Long Day's Journey Into Night



  • Eugene O'Neill's masterly tragedy of family life. Written in1941 but not produced until 1956 (in Stockholm and then New York), theplay won O'Neill a posthumous Pulitzer Prize. Successful revivalshave included the 1971 National Theatre production, starring LaurenceOlivier.

    O'Neill's drama of "old sorrow written in tears andblood" was based on his own traumatic upbringing. The action takes place over one emotional day and night in 1912, when all the old frustrations, conflicts, and fears come to a climax. The Tyrone family is in the grips, as always, of the bullying miserly father, James, an actor. His wife Mary is going mad after failing to cure her drug problem, his younger son Edmund (O'Neill himself) is dying of consumption that James refuses to acknowledge or have treated, and his elder son Jamie is declining into alcoholism as he questions their worthless lives. As Mary sinks into madness, she closes the play with the pathetic line:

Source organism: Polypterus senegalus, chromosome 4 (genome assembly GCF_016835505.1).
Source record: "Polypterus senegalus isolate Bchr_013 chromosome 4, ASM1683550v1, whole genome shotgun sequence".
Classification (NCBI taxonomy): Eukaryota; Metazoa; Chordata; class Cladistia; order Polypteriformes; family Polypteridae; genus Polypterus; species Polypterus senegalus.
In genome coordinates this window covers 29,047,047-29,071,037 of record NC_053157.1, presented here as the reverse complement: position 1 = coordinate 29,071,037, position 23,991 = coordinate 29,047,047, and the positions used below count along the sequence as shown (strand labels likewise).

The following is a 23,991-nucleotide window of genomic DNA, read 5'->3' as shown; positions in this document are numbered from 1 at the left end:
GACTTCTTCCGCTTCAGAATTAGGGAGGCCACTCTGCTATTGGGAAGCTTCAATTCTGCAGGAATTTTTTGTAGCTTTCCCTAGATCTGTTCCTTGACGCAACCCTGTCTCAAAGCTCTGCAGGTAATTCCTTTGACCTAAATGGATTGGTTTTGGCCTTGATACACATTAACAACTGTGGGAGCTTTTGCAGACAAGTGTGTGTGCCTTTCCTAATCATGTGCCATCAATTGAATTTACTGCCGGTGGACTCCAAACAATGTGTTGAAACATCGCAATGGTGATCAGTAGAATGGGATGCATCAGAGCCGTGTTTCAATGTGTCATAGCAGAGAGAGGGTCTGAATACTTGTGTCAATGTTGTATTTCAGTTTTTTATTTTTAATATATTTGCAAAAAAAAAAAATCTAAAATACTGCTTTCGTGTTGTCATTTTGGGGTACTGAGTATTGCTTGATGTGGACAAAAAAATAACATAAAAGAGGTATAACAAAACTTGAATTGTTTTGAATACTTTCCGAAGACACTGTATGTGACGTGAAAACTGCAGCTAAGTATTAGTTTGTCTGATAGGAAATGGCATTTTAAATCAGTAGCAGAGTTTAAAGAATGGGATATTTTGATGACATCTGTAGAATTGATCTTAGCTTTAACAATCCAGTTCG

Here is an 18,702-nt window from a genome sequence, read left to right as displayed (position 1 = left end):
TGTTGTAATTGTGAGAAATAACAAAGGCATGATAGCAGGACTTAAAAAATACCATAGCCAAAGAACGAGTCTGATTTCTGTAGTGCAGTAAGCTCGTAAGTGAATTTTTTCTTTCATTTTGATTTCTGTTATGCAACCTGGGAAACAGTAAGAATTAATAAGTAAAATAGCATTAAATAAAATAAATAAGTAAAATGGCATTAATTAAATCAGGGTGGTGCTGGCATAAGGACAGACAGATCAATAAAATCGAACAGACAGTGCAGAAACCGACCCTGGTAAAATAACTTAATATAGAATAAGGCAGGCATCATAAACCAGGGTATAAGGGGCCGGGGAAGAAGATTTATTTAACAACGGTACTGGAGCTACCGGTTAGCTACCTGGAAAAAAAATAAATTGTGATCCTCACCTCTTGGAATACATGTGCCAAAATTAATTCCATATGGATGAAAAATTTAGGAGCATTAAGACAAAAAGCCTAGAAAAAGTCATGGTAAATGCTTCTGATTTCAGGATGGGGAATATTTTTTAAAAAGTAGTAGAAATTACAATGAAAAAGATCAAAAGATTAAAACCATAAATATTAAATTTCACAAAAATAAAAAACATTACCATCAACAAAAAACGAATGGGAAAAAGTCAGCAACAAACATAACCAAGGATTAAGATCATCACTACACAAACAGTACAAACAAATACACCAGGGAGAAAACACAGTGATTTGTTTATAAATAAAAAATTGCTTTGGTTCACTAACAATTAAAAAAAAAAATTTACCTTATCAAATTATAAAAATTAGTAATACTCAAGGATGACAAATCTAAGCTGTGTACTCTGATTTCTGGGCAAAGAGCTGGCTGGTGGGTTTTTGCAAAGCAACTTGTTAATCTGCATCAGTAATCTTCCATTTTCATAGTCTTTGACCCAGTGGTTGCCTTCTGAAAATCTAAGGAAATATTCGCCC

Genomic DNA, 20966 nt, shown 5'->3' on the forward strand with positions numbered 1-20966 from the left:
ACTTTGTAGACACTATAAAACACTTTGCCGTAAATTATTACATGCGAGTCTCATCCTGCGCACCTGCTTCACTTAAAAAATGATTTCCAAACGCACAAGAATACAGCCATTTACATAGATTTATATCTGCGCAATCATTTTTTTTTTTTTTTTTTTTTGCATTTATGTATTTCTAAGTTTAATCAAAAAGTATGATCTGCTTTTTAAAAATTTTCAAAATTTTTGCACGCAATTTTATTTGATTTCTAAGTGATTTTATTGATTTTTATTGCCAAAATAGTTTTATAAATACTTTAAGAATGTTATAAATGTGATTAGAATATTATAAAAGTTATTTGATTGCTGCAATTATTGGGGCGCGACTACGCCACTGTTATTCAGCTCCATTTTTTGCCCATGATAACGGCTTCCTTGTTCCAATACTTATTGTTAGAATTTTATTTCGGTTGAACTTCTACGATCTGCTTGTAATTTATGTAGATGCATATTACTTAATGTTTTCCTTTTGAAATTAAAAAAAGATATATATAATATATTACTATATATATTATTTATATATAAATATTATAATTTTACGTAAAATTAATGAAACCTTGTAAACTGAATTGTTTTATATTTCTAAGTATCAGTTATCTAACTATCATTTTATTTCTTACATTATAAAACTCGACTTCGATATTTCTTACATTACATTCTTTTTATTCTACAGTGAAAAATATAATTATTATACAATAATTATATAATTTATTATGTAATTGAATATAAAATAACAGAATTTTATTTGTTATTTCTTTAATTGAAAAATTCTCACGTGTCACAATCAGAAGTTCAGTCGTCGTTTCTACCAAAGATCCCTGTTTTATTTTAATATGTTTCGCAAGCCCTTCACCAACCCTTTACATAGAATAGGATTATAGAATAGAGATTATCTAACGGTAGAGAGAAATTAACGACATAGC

I fell in love with James Tyrone and was so happy for a time.
    Jamie's story was continued in A Moon for the Misbegotten.